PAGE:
Display Settings:

Format

Send to:

Choose Destination
See comment in PubMed Commons below
Neuroreport. 2013 Jul 10;24(10):560-5. doi: 10.1097/WNR.0b013e3283623725.

Lithium normalizes amphetamine-induced changes in striatal FoxO1 phosphorylation and behaviors in rats.

Author information

  • 1Department of Neuropharmacology, School of Pharmaceutical Sciences, Sun Yat-sen University, Guangzhou, China.

Abstract

Administration of the psychostimulant drug amphetamine (AMPH) to animals causes hyperactivity and deficit in prepulse inhibition (PPI) of startle, behaviors that are often observed in neuropsychiatric disorders such as schizophrenia and bipolar disorder. Enhanced central dopamine (DA) transmission is believed to mediate AMPH-induced behavioral alterations. Lithium, a drug used primarily in the treatment of bipolar disorder, is reported to interact with the DA system and antagonize some DA-related behaviors. Here, we provide evidence that AMPH and lithium reciprocally regulate the activity of the transcription factor forkhead box, class O1 (FoxO1), a downstream target of Akt. Administration of d-AMPH (3 mg/kg, intraperitoneally) to Sprague-Dawley rats resulted in a concomitant decrease in levels of phosphorylated (p) Akt as well as p-FoxO1 in the striatum, whereas lithium chloride (LiCl,100 mg/kg, intraperitoneally) exerted the opposite effect, that is, it increased levels of p-Akt and p-FoxO1. Pretreatment of animals with lithium prevented an AMPH-induced decrease in striatal p-Akt and p-FoxO1 levels. Pretreatment of animals with lithium also attenuated AMPH-induced locomotor activity and decreased prepulse inhibition. These in-vivo data suggest that the Akt-FoxO1 pathway may be a common target for the action of dopaminergic and antidopaminergic drugs, and its modulation may be relevant to the treatment of neuropsychiatric disorders.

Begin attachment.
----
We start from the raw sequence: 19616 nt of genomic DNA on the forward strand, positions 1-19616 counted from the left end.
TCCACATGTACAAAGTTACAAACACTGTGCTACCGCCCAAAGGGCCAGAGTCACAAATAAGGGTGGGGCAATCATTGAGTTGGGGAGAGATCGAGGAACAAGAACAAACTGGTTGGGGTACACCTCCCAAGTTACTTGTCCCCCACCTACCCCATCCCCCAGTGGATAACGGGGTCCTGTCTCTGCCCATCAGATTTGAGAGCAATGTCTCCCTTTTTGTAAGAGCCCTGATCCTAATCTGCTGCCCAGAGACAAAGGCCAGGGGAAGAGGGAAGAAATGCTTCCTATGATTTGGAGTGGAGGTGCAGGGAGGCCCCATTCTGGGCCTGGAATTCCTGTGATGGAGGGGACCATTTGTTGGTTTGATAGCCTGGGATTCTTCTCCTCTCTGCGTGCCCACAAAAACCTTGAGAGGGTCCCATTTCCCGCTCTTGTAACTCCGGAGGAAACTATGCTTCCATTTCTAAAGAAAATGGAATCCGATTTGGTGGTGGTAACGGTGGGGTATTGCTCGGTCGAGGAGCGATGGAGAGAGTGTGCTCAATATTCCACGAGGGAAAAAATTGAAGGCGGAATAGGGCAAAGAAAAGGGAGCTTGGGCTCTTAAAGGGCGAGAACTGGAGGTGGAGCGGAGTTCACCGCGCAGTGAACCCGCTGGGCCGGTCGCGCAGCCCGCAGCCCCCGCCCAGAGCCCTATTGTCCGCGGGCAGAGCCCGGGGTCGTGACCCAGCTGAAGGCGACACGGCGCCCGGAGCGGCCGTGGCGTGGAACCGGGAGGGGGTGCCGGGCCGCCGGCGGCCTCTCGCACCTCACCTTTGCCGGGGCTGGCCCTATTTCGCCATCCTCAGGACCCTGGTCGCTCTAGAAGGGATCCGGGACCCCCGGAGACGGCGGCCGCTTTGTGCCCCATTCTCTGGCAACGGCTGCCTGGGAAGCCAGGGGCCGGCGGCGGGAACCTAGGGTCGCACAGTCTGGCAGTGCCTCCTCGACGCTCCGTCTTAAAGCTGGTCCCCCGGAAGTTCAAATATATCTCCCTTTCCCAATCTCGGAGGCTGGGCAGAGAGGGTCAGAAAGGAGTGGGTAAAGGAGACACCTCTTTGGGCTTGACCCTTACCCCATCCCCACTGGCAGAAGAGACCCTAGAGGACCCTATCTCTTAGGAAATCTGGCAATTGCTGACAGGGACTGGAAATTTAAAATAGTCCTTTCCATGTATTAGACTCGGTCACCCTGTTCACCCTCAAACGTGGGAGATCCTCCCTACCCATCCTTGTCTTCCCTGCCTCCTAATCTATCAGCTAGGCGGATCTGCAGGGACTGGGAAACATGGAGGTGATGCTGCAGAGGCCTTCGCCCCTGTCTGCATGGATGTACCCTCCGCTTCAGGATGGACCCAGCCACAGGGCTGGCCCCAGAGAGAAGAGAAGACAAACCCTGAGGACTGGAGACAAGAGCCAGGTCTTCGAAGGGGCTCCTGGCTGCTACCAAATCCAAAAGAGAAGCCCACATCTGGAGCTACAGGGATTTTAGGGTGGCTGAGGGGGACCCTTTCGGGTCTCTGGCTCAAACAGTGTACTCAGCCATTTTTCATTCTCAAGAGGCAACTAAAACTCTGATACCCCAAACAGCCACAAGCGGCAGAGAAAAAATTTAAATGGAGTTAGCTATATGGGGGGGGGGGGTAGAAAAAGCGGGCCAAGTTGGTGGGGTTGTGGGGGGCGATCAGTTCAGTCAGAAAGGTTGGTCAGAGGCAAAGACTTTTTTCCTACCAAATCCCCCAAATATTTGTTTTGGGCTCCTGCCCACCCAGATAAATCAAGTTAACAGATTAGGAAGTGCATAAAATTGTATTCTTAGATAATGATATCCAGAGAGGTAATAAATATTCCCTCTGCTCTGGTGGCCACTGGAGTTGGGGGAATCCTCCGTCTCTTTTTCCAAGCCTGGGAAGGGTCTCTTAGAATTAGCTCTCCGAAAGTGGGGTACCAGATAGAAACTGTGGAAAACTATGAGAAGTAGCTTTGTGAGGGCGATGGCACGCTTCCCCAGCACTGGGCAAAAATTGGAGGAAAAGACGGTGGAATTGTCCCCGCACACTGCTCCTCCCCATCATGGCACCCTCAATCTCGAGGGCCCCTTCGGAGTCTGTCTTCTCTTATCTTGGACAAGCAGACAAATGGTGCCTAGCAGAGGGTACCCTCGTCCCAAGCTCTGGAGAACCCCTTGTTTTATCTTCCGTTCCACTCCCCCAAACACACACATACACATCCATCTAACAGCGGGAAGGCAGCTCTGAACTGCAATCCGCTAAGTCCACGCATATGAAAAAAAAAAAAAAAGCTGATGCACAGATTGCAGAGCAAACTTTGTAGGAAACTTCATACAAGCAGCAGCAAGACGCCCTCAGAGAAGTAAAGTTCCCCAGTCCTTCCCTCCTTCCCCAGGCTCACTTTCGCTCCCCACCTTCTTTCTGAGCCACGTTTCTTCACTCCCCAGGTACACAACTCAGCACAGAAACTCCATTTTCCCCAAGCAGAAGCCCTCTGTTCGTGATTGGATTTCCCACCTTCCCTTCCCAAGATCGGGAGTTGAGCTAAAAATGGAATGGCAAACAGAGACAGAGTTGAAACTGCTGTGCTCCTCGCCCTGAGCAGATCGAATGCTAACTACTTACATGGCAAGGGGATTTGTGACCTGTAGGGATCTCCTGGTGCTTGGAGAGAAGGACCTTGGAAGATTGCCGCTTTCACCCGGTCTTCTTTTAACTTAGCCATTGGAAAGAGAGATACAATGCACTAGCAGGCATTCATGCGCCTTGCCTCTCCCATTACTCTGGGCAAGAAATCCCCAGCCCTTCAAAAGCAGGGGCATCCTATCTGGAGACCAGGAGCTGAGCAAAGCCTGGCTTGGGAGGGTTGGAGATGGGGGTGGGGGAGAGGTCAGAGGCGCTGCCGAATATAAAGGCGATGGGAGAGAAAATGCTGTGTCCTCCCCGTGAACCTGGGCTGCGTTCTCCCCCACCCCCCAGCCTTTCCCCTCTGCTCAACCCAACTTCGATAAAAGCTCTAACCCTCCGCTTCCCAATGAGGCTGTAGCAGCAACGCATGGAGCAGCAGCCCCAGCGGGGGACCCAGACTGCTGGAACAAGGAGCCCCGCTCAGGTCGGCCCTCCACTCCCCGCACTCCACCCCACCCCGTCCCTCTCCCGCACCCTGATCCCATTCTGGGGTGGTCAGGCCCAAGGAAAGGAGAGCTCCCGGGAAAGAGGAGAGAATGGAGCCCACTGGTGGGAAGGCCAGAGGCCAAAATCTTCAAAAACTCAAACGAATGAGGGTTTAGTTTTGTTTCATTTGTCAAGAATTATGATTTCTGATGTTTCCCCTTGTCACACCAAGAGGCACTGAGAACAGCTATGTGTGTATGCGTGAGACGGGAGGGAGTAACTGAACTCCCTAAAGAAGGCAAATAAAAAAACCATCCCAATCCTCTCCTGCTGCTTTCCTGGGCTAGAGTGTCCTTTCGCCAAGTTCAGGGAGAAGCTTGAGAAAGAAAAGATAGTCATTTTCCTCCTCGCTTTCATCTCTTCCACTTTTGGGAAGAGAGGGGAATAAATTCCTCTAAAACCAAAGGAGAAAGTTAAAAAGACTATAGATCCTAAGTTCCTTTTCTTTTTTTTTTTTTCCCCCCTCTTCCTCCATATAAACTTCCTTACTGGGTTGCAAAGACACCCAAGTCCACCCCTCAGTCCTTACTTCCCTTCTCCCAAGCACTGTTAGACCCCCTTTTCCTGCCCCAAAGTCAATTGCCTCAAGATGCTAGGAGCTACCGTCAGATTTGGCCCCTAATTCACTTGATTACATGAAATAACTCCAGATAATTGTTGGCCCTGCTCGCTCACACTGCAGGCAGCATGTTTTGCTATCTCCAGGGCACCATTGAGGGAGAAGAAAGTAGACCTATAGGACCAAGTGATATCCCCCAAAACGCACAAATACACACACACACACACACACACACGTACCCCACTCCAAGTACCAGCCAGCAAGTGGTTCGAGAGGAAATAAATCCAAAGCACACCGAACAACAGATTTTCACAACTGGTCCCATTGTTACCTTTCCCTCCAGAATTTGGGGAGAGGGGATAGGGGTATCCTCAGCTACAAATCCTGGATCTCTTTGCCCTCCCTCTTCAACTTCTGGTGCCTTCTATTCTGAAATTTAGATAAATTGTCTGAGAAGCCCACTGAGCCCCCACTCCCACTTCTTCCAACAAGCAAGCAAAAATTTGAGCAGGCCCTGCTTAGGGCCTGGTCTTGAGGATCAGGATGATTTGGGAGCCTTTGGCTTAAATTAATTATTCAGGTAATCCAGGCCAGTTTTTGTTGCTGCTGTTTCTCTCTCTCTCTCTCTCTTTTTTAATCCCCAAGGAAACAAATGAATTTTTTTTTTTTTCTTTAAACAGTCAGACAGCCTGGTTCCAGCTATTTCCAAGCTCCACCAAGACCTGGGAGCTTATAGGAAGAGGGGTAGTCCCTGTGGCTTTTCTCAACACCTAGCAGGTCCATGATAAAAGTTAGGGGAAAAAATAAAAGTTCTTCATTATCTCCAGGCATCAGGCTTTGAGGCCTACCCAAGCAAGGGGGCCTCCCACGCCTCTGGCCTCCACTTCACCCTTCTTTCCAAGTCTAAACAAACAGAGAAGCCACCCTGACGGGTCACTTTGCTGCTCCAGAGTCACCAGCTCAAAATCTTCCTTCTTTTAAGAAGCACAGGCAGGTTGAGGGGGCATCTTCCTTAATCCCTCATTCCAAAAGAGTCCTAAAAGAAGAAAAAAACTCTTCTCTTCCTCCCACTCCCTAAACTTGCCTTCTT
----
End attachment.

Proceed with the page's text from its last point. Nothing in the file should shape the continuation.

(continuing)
PMID:
23652158
[PubMed - indexed for MEDLINE]
PubMed Commons home

PubMed Commons

0 comments
How to join PubMed Commons

    Supplemental Content

    Icon for Lippincott Williams & Wilkins
    Loading ...
    Write to the Help Desk